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This post is based on Ed Kless‘ presentation at Sage Summit called “Healing Leadership,” which in turn is based on the book of the same title by Ed’s mentor Howard Hansen.”

Leadership, Ed posits, is fundamentally broken. Leadership itself is in need of healing. There are many books on this topic that may actually engender more problems instead of solve them. Therefore, the session was based on one of the few books that rejects traditional notions of leadership: “A Failure of Nerve: Leadership in the Age of the Quick Fix” by Edwin H. Friedman. In addition to addressing the issue that leadership needs to be healed, Ed also suggested that good leadership can actually be healing. Here are a few takeaways from the conversation.

  1. Leaders and innovators evaluate new ideas and solutions with an open mind. Instead of asking, “who has done this before?” ask: what do we want to create? What could we learn from others who have attempted this?” If you’re only ever traveling roads that others have walked, you’re not in the business of creating.
  2. Leaders take responsibility for the relationships they are in. Leaders understand that they are responsible for their actions and that, while they cannot change others, they can work on themselves. For example, in a struggling relationship, a leader must ask: am I committed to this relationship? Do I want it to succeed? If not, you should exit the relationship. However, if so, the responsibility is yours alone to stay in it, and work on yourself.
  3. Leaders build an environment for the people they want and the people they trust. This is in stark contrast to the reactionary habit of creating policies around the behaviors of the least mature people in the organization. If your organization has a culture of responding to immature behavior by creating new policies, then you are guilty of this. This causes organizational gridlock, makes your happy people miserable, and is a symptom of avoiding dealing with the actual problem. The person causing the issue is the one you need to speak with, correct, or eliminate.
  4. Leaders re-frame questions instead of always looking for answers. Sometimes the issue needs to be further interrogated as a first step. For example: Is this what we should be doing? What are the other ways we could approach the issue? What do you think our options are?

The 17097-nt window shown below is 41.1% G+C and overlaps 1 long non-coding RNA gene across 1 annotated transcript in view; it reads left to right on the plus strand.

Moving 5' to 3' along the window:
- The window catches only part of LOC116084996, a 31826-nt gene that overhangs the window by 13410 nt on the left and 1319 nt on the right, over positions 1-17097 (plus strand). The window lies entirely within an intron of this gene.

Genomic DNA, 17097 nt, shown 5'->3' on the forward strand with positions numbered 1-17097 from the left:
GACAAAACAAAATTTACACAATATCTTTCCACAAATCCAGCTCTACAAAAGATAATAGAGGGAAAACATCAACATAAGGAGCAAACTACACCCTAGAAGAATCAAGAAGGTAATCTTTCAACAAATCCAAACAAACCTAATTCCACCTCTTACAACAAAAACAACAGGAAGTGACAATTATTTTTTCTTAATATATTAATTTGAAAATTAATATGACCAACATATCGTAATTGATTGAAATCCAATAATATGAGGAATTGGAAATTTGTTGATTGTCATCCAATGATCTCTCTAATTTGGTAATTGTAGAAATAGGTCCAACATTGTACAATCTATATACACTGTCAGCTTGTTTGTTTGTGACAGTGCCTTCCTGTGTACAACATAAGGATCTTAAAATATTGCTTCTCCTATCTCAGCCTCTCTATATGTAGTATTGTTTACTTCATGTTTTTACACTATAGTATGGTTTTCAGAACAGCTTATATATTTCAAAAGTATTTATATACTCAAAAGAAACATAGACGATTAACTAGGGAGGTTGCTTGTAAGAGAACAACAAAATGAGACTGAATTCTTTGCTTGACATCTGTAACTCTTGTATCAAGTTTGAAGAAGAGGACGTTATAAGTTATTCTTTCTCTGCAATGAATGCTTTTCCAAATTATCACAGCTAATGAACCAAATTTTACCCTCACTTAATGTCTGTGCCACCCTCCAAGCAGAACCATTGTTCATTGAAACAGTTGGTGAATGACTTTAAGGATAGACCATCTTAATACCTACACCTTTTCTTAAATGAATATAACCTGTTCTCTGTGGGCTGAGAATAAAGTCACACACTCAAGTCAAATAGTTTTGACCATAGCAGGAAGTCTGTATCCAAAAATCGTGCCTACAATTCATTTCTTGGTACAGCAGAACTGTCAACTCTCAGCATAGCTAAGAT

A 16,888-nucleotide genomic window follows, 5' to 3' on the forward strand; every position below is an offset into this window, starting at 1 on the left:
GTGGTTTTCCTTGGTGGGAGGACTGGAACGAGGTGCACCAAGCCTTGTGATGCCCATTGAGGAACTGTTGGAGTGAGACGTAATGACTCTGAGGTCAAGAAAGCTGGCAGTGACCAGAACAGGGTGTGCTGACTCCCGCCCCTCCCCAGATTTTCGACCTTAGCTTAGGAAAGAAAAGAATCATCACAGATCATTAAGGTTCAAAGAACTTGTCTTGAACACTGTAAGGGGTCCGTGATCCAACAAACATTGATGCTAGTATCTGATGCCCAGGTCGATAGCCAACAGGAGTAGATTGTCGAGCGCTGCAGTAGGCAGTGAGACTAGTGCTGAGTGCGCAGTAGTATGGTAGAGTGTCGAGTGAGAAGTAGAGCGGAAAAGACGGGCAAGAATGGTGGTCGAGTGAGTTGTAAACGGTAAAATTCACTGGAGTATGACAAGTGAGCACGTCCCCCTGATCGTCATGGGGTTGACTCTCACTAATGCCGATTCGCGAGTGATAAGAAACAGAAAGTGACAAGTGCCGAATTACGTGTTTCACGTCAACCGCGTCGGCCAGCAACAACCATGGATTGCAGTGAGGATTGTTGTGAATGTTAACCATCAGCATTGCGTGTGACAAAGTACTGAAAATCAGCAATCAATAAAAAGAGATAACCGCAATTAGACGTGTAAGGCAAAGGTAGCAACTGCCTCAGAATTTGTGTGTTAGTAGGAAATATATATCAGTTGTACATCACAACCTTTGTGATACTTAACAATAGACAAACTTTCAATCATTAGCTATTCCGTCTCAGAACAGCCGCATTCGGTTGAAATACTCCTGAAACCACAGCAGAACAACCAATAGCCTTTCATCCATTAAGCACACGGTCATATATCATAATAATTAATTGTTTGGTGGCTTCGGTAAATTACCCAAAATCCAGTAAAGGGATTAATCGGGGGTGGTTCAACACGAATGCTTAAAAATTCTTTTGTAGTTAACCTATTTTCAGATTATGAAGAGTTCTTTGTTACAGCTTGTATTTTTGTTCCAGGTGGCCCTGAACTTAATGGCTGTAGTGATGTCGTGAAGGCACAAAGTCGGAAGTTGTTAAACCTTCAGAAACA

5. Leaders use humor, not anxiety. Humor is one of the most powerful tools a leader can deploy. It disarms and lowers tension. Too many leaders fall into tropes based on transactional anxiety. The “power” trope tries to influence others to do what you want them to do. The “rescuing” trope tends to work to rescue people from the bad decisions they’ve made. Instead, if you can lower the baseline of anxiety by breathing and not getting immediately embroiled in interpersonal problems, you will be closer to creating a leadership culture of confident calm.

In discussing the ideal leader, Friedman says that he does not mean “someone who autocratically tells others what to do or coercively orders them around, although any leader who defines him- or herself clearly may be perceived that way by those who are not taking responsibility for their own emotional being and destiny. Rather, I mean someone who has clarity about his or her life goals, and, therefore, someone who is less likely to become lost in the anxious emotional processes swirling about. I mean someone who can be separate while still remaining connected, and therefore can maintain a modifying, non-anxious, and sometimes challenging presence. I mean someone who can manage his or her own reactivity to the automatic reactivity of others, and therefore be able to take stands at the risk of displeasing.”

Check out Friedman’s book here for further enrichment.

Leadership

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